THE LONDON TEMPLE has long stood like a wrinkle of age on the face of the city. Even as far back as the year 1764 -- the year with which this story begins -- it was regarded as a monument of London's antiquity. Then and for long afterwards -- in fact, until World War II destroyed a part of the immemorial pile -- it has stood as an indestructible symbol of the nation's great age and long history.
It then formed a shut-in world surrounded by a Chinese wall of its own. Architecturally it stood aside from the rest of London; it was governed by its own laws and used a legal language heard nowhere else. The English sunshine fell with a special sparseness in the courtyards and on the terraces, while dark walks which never saw the sun's rays led to secret enclosures. The sun-dials, tombstones, and terrace steps seemed to grow out of the earth on which they had reposed so long. Only the English sparrows and the English ivy, of the type which Americans know so well, suggested that life still renewed itself within this stone-and-mortar monument of the past.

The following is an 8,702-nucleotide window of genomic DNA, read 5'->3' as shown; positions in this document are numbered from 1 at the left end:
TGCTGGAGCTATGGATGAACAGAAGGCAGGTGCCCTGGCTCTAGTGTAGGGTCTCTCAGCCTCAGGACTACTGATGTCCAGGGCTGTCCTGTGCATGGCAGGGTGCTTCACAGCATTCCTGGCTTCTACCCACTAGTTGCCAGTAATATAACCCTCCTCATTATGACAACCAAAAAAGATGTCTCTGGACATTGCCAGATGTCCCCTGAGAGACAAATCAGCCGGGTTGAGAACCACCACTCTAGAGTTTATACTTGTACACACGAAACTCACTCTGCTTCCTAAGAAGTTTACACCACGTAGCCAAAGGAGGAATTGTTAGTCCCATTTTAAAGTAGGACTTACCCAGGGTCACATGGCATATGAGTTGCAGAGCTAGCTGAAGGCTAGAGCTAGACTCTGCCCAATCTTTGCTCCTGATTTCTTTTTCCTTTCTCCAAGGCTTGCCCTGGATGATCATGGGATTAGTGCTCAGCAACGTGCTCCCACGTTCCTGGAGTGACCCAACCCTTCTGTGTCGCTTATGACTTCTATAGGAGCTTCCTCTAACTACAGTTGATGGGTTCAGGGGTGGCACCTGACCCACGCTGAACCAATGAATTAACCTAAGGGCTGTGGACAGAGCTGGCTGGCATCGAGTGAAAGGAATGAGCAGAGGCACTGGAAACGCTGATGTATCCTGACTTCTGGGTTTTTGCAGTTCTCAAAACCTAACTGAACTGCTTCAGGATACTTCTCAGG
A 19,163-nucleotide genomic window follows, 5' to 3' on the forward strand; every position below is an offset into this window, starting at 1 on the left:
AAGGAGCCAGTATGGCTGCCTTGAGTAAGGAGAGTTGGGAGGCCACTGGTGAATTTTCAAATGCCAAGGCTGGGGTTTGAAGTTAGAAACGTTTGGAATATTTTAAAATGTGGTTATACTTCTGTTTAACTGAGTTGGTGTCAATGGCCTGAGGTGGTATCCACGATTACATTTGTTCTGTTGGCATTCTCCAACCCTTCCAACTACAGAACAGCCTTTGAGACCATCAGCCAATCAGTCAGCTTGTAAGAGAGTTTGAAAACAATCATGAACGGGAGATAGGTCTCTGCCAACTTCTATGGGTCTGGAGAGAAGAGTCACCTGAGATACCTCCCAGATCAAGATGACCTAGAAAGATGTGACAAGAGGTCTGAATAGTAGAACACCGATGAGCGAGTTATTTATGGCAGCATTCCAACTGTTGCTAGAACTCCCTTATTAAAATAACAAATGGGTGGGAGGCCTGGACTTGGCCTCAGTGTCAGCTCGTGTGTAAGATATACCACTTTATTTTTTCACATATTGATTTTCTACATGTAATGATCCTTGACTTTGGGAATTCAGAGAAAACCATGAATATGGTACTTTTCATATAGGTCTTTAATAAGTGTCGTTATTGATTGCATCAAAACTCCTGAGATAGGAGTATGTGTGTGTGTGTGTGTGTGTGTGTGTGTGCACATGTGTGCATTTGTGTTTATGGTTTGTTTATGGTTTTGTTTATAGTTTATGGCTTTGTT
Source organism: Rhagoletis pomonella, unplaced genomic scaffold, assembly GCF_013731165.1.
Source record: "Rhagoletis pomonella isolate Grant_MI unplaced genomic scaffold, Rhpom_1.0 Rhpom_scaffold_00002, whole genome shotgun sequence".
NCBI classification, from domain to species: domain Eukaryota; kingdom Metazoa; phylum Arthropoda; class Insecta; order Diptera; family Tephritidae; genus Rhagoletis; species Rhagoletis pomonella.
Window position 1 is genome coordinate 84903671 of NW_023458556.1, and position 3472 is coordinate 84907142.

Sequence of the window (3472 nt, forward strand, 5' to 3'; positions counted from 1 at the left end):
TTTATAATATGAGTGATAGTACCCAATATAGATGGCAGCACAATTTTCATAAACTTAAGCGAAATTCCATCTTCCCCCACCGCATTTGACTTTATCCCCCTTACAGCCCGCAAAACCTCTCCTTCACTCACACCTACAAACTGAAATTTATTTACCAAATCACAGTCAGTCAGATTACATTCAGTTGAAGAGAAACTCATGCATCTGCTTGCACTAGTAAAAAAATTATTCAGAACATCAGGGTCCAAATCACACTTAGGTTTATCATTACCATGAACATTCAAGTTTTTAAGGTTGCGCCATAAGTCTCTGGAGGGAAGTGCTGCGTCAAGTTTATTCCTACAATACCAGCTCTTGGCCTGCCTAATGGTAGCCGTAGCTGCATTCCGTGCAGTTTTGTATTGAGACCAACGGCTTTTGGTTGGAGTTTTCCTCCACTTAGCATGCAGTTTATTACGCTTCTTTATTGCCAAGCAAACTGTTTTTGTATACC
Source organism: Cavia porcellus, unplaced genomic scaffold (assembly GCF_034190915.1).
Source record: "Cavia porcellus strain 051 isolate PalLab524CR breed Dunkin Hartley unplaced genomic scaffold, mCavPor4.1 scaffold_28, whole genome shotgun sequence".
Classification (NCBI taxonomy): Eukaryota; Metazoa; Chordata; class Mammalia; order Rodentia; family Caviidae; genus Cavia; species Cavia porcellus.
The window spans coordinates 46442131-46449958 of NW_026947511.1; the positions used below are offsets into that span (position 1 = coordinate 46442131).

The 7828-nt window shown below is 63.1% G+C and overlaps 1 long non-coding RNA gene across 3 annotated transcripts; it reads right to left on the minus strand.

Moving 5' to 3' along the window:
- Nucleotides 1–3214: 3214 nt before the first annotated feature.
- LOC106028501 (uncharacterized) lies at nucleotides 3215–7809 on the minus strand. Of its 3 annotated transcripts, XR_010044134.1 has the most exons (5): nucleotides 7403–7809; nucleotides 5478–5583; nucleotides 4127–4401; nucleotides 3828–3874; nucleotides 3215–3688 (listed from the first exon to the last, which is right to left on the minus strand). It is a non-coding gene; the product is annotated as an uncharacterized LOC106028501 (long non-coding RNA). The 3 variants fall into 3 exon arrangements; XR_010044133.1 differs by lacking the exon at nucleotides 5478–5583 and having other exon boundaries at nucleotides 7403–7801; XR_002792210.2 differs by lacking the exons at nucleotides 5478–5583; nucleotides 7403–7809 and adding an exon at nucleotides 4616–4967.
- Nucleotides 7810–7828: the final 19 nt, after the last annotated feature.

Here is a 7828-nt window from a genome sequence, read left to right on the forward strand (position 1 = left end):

For centuries the Temple has been identified with the institution of the law. Under a worldly Henry VIII it passed from religious to legal hands. Retaining its cloistral atmosphere, it became a monastery for barristers. By the skilful methods of their profession, the lawyers acquired the Temple property for practically nothing and converted it to their own use, with all its churchly privileges, special rights, and exemptions retained. The tenants in their black gowns and wigs seemed not so different from the religious Templars as might have been expected or perhaps desired. They received their clients in the ancient church, among the images of saints and Crusaders and stained-glass windows. Many a tough customer must have been surprised to find himself welcomed in these hallowed surroundings. A somewhat monklike atmosphere prevailed in the